The advertising for “Logan Lucky” includes the advertising slogan, “See how the other half steals,” and much of the publicity emphasizes the picture is directed by the filmmaker responsible for the popular heist comedy “Ocean’s 11.” The suggestion is that “Logan Lucky” is a sort of distaff “Ocean’s 11,” featuring unsophisticated rural Southerners instead of glib and glamorous Las Vegas wiseguys.
And while that description is not exactly inaccurate, it’s also not quite to the picture itself. The difference is in the picture’s sense of warmth: Far from satirizing his cast of characters, director Steven Soderbergh actually embraces them, and in the process creates a oddly heartwarming comedy in which the audience finds itself rooting against the traditional good guys, in favor of a demographic which usually doesn’t receive much of a break in the popular American lexicon.
“Logan Lucky” details the adventures of an unemployed West Virginia construction worker who, at the end of his financial rope, hatches a scheme to rob the massive Charlotte Motor Speedway during the popular annual Coca-Cola 600 NASCAR race. And in order to carry off the heist, the would-be master criminal needs to recruit the most colorful group of accomplices this side of Mayberry…or “Deliverance.”
Written by Rebecca Blunt—thought to be a pseudonym for either the director’s wife or Soderbergh himself—the script renders most of the characters underwritten, incomplete, and lacking in motivation. But instead of being a detriment to the picture, the absence of character complexity works in the movie’s favor, allowing a remarkably talented group of players the additional space to inhabit their characters more fully.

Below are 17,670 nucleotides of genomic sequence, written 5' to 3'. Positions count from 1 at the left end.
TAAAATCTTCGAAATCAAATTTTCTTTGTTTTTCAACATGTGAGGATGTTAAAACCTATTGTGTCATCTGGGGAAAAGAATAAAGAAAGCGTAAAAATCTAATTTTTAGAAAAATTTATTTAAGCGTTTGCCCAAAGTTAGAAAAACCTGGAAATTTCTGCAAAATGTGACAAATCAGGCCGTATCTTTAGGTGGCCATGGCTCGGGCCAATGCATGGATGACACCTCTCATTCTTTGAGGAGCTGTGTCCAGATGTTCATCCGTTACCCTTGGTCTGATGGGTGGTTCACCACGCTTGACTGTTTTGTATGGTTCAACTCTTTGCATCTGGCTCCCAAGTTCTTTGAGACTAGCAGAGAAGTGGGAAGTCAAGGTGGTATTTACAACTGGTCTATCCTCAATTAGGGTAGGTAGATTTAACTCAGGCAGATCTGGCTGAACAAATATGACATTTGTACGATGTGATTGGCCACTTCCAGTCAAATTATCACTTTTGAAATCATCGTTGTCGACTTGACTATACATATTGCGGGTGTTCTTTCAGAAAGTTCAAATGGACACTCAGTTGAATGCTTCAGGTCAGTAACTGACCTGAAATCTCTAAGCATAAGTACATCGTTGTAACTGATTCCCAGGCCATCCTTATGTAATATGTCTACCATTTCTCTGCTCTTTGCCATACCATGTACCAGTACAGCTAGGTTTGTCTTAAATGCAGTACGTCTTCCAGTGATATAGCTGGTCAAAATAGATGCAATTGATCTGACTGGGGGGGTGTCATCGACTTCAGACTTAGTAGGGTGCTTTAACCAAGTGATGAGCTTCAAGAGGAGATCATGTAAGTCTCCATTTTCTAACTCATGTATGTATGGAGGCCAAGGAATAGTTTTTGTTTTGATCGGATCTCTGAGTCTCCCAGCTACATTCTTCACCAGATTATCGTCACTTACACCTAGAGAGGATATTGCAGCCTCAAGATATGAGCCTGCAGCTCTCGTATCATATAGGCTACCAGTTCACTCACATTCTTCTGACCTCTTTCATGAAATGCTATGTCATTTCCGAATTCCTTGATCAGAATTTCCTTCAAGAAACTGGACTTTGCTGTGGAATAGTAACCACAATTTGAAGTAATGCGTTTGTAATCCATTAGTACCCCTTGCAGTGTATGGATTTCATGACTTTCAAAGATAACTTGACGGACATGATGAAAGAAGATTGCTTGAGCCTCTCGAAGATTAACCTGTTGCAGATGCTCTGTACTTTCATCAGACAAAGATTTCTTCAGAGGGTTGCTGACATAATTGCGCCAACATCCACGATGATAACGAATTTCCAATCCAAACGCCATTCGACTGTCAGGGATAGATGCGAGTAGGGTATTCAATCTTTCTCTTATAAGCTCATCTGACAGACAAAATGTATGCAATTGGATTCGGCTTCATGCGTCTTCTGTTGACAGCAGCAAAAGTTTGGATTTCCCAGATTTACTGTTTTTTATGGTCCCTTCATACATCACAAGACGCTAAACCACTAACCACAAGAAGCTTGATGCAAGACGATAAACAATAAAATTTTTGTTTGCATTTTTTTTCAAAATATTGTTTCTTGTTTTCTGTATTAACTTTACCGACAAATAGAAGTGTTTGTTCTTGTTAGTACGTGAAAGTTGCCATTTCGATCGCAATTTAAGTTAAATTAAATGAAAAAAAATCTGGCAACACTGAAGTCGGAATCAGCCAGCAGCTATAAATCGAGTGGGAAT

Led by the baleful and laconic Channing Tatum as the unemployed and desperate Jimmy Logan, some of the actors invest their roles so successfully that you’ll have trouble recognizing even a few of the more familiar faces.
Among those who all but vanish into their characters are Sebastian Stan, from the Marvel “Captain America” series of pictures, as a member of the Logan Gang, and country music legend Dwight Yoakum as a prison warden. And even two-time Academy Award-winning actress Hilary Swank turns up relatively late in the game, as a straight-as-an-arrow FBI agent trying to crack the credibility-straining heart of the caper.
In the meantime, the entire cast works together beautifully. Particularly noteworthy are Adam Driver, sporting an accent which leans more toward Missouri than West Virginia as Jimmy’s partially-disabled Gulf War veteran brother Clyde, and a ridiculously funny Daniel Craig as the gang’s demolitions expert, the appropriately-named Joe Bang. If the usually dour and humorless Craig is capable of this kind of relaxed and engaging comedy performance, it’s no wonder he reportedly feels restricted by his association with the phenomenally popular James Bond series of pictures.
It’s tough to not like a picture in which part of the main character’s unlikely motivation as a criminal is to be a better parent to his daughter. And despite the more colorful, exciting, and sometimes even nail-bitingly suspenseful elements of the plot, the emotional climax of “Logan Lucky” is actually the daughter’s serenading her father with an off-key rendition of John Denver’s “Take Me Home, Country Road.” Better yet, the scene works.
“Logan Lucky” depends somewhat on the audience’s playing along with its unlikely scenario from the first scene until the picture’s enormously satisfying conclusion, but that’s easy to do in a picture as friendly and eager-to-please as this one. The last scene seems to leave a door open for a sequel. Soderbergh’s “Ocean’s 11” spawned “Ocean’s 12” and “Ocean’s 13.” Let’s hope that “Logan Lucky” can also spread around some of that good fortune.